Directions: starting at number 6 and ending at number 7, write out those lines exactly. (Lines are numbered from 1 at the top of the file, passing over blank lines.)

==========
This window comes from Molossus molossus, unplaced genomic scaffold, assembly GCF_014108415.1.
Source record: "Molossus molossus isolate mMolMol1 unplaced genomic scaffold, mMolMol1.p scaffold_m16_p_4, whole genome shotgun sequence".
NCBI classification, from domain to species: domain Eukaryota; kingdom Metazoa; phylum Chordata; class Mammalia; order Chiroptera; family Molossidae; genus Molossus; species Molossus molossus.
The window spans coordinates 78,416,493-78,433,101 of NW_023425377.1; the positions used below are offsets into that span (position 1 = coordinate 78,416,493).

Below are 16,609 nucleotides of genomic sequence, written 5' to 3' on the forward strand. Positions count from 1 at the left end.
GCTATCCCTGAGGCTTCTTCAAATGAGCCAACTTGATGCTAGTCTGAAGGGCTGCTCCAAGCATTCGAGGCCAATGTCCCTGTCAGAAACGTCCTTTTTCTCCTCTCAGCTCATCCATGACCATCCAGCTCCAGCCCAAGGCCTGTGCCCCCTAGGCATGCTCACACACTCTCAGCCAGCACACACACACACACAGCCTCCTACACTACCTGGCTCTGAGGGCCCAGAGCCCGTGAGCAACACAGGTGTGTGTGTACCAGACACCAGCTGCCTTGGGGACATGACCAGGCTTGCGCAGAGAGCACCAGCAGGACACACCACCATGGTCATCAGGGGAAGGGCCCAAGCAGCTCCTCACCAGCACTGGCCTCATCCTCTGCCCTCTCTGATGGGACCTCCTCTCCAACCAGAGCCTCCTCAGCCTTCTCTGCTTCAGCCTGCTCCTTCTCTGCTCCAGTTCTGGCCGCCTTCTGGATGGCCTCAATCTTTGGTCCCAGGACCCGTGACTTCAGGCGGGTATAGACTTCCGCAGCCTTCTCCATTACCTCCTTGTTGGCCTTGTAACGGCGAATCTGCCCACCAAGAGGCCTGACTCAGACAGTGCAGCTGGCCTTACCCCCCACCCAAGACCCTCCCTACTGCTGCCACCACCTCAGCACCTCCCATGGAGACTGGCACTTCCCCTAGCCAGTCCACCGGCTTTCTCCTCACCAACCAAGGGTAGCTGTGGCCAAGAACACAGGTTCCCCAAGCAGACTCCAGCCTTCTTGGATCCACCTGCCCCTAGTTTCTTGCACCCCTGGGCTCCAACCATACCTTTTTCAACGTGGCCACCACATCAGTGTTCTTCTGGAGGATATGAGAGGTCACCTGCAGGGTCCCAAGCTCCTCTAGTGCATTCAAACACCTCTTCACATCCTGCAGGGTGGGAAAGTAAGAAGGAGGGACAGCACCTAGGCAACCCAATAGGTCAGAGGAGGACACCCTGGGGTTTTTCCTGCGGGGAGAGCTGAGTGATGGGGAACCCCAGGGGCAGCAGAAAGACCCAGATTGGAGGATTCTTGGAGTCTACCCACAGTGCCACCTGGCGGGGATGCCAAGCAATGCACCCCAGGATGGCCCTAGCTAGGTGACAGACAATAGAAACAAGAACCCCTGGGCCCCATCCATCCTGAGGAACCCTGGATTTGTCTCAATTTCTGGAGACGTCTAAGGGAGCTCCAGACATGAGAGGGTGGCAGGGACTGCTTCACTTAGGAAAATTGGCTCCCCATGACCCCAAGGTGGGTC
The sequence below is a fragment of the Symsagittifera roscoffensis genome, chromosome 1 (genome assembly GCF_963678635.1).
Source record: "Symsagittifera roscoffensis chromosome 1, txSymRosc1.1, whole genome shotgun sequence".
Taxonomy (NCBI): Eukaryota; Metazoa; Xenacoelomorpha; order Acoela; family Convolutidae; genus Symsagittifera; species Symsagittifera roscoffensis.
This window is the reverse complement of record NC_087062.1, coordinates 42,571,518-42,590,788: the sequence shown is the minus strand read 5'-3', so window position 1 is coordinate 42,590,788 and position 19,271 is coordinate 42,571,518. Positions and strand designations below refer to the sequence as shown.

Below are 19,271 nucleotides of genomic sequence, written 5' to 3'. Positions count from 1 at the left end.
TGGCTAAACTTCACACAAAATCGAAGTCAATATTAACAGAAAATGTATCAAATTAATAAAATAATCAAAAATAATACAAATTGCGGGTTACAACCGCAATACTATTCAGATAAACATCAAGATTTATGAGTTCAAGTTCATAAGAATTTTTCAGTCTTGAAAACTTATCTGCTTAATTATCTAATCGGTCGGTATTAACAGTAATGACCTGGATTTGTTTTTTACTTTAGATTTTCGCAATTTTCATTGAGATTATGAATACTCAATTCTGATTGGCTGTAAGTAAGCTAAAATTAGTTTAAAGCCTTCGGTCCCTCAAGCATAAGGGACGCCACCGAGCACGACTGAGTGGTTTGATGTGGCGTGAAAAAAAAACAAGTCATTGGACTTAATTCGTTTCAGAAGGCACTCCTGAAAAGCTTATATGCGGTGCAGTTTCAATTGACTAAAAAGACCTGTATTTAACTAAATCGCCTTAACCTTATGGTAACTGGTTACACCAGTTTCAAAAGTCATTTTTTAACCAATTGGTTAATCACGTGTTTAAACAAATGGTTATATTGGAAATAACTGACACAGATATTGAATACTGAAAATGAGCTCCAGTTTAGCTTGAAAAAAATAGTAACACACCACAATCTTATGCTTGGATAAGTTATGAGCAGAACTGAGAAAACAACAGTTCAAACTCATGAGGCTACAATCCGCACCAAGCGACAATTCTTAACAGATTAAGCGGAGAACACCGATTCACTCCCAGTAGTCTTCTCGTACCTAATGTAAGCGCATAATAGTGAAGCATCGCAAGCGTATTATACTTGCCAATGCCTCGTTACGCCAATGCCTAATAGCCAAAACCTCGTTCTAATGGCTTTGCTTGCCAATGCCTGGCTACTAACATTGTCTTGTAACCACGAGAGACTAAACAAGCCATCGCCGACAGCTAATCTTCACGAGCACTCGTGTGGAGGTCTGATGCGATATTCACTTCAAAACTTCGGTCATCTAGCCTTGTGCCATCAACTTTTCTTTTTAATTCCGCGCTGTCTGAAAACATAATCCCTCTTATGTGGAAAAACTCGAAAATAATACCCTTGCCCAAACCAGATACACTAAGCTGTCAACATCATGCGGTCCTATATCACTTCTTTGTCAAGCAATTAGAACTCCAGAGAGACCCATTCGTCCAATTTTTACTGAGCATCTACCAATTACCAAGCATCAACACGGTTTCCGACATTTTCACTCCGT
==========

GCTATCCCTGAGGCTTCTTCAAATGAGCCAACTTGATGCTAGTCTGAAGGGCTGCTCCAAGCATTCGAGGCCAATGTCCCTGTCAGAAACGTCCTTTTTCTCCTCTCAGCTCATCCATGACCATCCAGCTCCAGCCCAAGGCCTGTGCCCCCTAGGCATGCTCACACACTCTCAGCCAGCACACACACACACACAGCCTCCTACACTACCTGGCTCTGAGGGCCCAGAGCCCGTGAGCAACACAGGTGTGTGTGTACCAGACACCAGCTGCCTTGGGGACATGACCAGGCTTGCGCAGAGAGCACCAGCAGGACACACCACCATGGTCATCAGGGGAAGGGCCCAAGCAGCTCCTCACCAGCACTGGCCTCATCCTCTGCCCTCTCTGATGGGACCTCCTCTCCAACCAGAGCCTCCTCAGCCTTCTCTGCTTCAGCCTGCTCCTTCTCTGCTCCAGTTCTGGCCGCCTTCTGGATGGCCTCAATCTTTGGTCCCAGGACCCGTGACTTCAGGCGGGTATAGACTTCCGCAGCCTTCTCCATTACCTCCTTGTTGGCCTTGTAACGGCGAATCTGCCCACCAAGAGGCCTGACTCAGACAGTGCAGCTGGCCTTACCCCCCACCCAAGACCCTCCCTACTGCTGCCACCACCTCAGCACCTCCCATGGAGACTGGCACTTCCCCTAGCCAGTCCACCGGCTTTCTCCTCACCAACCAAGGGTAGCTGTGGCCAAGAACACAGGTTCCCCAAGCAGACTCCAGCCTTCTTGGATCCACCTGCCCCTAGTTTCTTGCACCCCTGGGCTCCAACCATACCTTTTTCAACGTGGCCACCACATCAGTGTTCTTCTGGAGGATATGAGAGGTCACCTGCAGGGTCCCAAGCTCCTCTAGTGCATTCAAACACCTCTTCACATCCTGCAGGGTGGGAAAGTAAGAAGGAGGGACAGCACCTAGGCAACCCAATAGGTCAGAGGAGGACACCCTGGGGTTTTTCCTGCGGGGAGAGCTGAGTGATGGGGAACCCCAGGGGCAGCAGAAAGACCCAGATTGGAGGATTCTTGGAGTCTACCCACAGTGCCACCTGGCGGGGATGCCAAGCAATGCACCCCAGGATGGCCCTAGCTAGGTGACAGACAATAGAAACAAGAACCCCTGGGCCCCATCCATCCTGAGGAACCCTGGATTTGTCTCAATTTCTGGAGACGTCTAAGGGAGCTCCAGACATGAGAGGGTGGCAGGGACTGCTTCACTTAGGAAAATTGGCTCCCCATGACCCCAAGGTGGGTC
The sequence below is a fragment of the Symsagittifera roscoffensis genome, chromosome 1 (genome assembly GCF_963678635.1).